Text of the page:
On a regular day, I begin by ordering refills on medicines for people already enrolled in a patient assistance program. Advair, Ventolin, Effexor, Lantus. You name it. When the FedEx and USPS delivery people arrive, I take time to unpack medicines and stock them in our medicine room. Throughout the morning I also receive messages in our electronic medical record system for patients who just saw a Nurse Practitioner and need medicines ordered. When this happens my hands are busy at the computer generating applications. When patients come back in the afternoon to pick up their prescriptions, I meet with them to discuss patient assistance programs and have them sign their applications. The applications are then signed by our nurse practitioners – the finishing touch. As the service day comes to a close, I am busy faxing completed applications to different drug companies for approval.

Now, it’s lunchtime. So, I reach into the fridge, it’s clear that nobody in the clinic misses his/her Daisy Brand sour cream or Mountain Dew. In an effort to mix things up, today I have put smashed avocado on my Boar’s Head Salsalito turkey sandwich. Upon sitting at my desk with blue, insulated lunch box at my side, I am greeted by the clinic staff. Sharon is checking the news on her computer, Emilie (my mentor) and Tina showing us pictures of their daughter and grandson, respectively. I am grateful we enjoy one another’s company – not just at midday but all the time

Although my days can be fairly consistent, I am rewarded when able to provide patients with medications they need but cannot afford. In addition, I feel privileged to serve in a clinical setting where patients entrust me with personal information so that I may help them be healthy.


Laura Ramsdell

Case Manager at River Region Human Services

At 6am the majority of Jacksonville residents are sound asleep in their beds, but my day is already in full swing. Each day around 400 clients walk through the clinic door at River Region Human Services to receive much needed medical and mental health services.

I and the other NHC member at my site serve clients by assisting them with their medical care, insurance, and social service needs. We usually see a steady stream of clients throughout the morning, but some mornings we may have multiple clients in our office at the same. It is a rare occasion for us to only see one or two individuals. Needless to say, the mornings can be hectic and demanding, but they do fly by quickly.

The afternoons are the complete opposite- you would not even believe it was the same place as earlier in the day. After the clinic closes to clients the place is quiet and nearly empty. I like to use this time for planning. I can create lesson plans for health education and HIV/AIDS classes or coordinate presentations for Building Blocks- the psychoeducational group for pregnant and postpartum women that I assist with. Basically I use this time to do all the things I can’t get down while actively meeting with clients.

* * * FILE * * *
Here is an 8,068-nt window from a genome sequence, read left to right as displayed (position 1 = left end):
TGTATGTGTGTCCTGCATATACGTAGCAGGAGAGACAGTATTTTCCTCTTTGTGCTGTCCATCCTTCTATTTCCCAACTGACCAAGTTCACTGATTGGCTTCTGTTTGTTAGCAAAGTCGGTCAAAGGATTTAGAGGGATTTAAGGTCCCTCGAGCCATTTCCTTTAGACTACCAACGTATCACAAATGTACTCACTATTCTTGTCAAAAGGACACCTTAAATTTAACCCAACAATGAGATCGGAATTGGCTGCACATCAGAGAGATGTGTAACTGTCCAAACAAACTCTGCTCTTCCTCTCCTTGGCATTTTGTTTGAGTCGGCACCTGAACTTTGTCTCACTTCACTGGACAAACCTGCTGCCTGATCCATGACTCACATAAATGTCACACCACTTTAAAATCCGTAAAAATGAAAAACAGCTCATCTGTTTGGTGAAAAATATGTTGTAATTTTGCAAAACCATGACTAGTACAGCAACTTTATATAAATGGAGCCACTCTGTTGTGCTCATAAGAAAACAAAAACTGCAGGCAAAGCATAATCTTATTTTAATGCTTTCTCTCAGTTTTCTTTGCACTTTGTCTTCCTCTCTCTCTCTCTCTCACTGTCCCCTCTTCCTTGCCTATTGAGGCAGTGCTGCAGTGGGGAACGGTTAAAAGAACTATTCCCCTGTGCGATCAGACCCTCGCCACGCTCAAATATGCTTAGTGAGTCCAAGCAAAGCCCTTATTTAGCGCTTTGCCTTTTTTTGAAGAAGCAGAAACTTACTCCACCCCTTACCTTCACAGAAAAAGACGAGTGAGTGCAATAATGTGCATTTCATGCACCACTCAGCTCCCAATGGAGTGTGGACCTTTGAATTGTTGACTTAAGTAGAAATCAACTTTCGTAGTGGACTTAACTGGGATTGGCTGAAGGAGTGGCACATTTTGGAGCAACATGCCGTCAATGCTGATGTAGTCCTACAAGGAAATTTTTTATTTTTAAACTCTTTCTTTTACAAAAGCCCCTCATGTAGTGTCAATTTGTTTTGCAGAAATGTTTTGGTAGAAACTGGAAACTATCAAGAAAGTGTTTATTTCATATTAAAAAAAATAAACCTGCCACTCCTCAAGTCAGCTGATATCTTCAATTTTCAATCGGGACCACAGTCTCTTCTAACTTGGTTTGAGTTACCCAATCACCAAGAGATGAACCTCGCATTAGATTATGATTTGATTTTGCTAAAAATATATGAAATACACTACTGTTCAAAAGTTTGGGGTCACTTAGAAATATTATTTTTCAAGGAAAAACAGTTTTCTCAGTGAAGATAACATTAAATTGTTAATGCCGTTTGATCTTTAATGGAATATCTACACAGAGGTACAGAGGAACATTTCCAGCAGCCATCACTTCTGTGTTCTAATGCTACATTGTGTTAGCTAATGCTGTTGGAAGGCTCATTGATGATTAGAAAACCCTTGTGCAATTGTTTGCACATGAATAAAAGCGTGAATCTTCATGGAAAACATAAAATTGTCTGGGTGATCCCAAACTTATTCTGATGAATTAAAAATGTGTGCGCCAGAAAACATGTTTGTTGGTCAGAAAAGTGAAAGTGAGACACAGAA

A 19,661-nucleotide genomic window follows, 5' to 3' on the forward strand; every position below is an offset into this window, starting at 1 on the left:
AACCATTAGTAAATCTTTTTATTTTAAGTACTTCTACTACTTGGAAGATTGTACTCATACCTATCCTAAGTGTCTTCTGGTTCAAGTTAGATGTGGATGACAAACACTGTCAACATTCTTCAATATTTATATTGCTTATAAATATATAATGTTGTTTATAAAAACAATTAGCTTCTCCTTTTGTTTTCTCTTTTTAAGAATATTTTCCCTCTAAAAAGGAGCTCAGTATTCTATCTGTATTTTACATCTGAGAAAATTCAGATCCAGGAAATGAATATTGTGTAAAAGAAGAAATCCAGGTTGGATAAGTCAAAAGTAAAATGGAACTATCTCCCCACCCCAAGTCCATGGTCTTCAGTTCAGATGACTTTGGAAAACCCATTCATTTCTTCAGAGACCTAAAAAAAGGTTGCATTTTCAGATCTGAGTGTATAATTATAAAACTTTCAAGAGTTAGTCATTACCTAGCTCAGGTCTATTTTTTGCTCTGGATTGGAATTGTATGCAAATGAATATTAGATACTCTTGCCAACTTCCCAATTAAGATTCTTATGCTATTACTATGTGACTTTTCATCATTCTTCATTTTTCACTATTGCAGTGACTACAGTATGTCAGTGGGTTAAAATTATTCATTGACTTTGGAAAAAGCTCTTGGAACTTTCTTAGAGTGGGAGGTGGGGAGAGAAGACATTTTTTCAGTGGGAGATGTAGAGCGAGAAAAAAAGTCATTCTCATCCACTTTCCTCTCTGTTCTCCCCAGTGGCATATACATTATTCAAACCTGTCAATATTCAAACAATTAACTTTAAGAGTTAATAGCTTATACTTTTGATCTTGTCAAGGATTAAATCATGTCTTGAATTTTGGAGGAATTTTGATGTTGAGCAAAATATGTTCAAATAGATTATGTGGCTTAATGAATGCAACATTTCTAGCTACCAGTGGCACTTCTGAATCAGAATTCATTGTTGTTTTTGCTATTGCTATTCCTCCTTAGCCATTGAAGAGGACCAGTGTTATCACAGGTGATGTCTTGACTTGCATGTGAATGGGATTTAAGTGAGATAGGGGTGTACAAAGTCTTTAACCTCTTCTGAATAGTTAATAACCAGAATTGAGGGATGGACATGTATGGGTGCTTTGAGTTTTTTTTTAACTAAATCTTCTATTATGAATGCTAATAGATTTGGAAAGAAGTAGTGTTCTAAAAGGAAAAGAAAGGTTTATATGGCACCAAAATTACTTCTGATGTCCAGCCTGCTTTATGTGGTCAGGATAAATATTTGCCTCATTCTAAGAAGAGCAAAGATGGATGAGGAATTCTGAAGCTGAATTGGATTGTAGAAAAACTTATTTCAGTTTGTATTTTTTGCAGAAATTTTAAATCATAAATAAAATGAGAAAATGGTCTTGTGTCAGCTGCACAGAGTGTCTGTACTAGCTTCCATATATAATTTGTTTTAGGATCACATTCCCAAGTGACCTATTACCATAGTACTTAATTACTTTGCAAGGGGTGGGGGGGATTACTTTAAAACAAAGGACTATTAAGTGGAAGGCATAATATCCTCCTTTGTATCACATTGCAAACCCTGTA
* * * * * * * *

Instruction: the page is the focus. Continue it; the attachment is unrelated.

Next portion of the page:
No two days are ever the same. No matter what time of day it is there always seems to be some task that needs to get done.  Through my service with the National Health Corps I feel I’ve played an active role to further the mission of River Region- to provide integrated health services that change lives, rebuild families, and restore communities

Anna Ulyanenkova

Health Educator at FDOH Clay County- Bear Run Clinic

My day at Bear Run Clinic starts with the nurses’ morning meeting. At this meeting, we review nursing assignments for the day and clinic protocols and policies. Attending this meeting is especially important to my position because it lets me know which nurse I need to contact to see a client that I have previously identified as a good candidate for the Healthiest Weight Coaching Program.

After the meeting, I review my follow up list, which can range anywhere from 5 to 25 clients.

From here, my day involves a combination of the following activities, in any order, depending on if and what time I have coaching appointments:

If I have appointments, I prepare guiding questions and perform research that will help me throughout my sessions. The Healthiest Weight Program is client-centered – if a client is interested in a particular subject that relates to their healthy living and weight goals, then I will find as much information about it as I can! I research anything from sources of protein and potassium and strategies for portion control, to cognitive reappraisal strategies for emotional eating and overcoming perfectionism.

If I don’t have an appointment, I follow up with clients via phone. Follow ups include calling a client who has previously declined participating in the Healthiest Weight Coaching Program to see if they have changed their mind, scheduling an appointment with a client, confirming coaching appointments that are scheduled for the next day, or conducting coaching sessions over the phone with clients who cannot make it to the clinic due to transportation limitations.

Throughout the day, I meet clients who are good candidates for the Healthiest Weight Coaching Program. I meet these clients before or after their appointment with the doctor, introduce them to myself and the program, and schedule them for a coaching session if they are interested.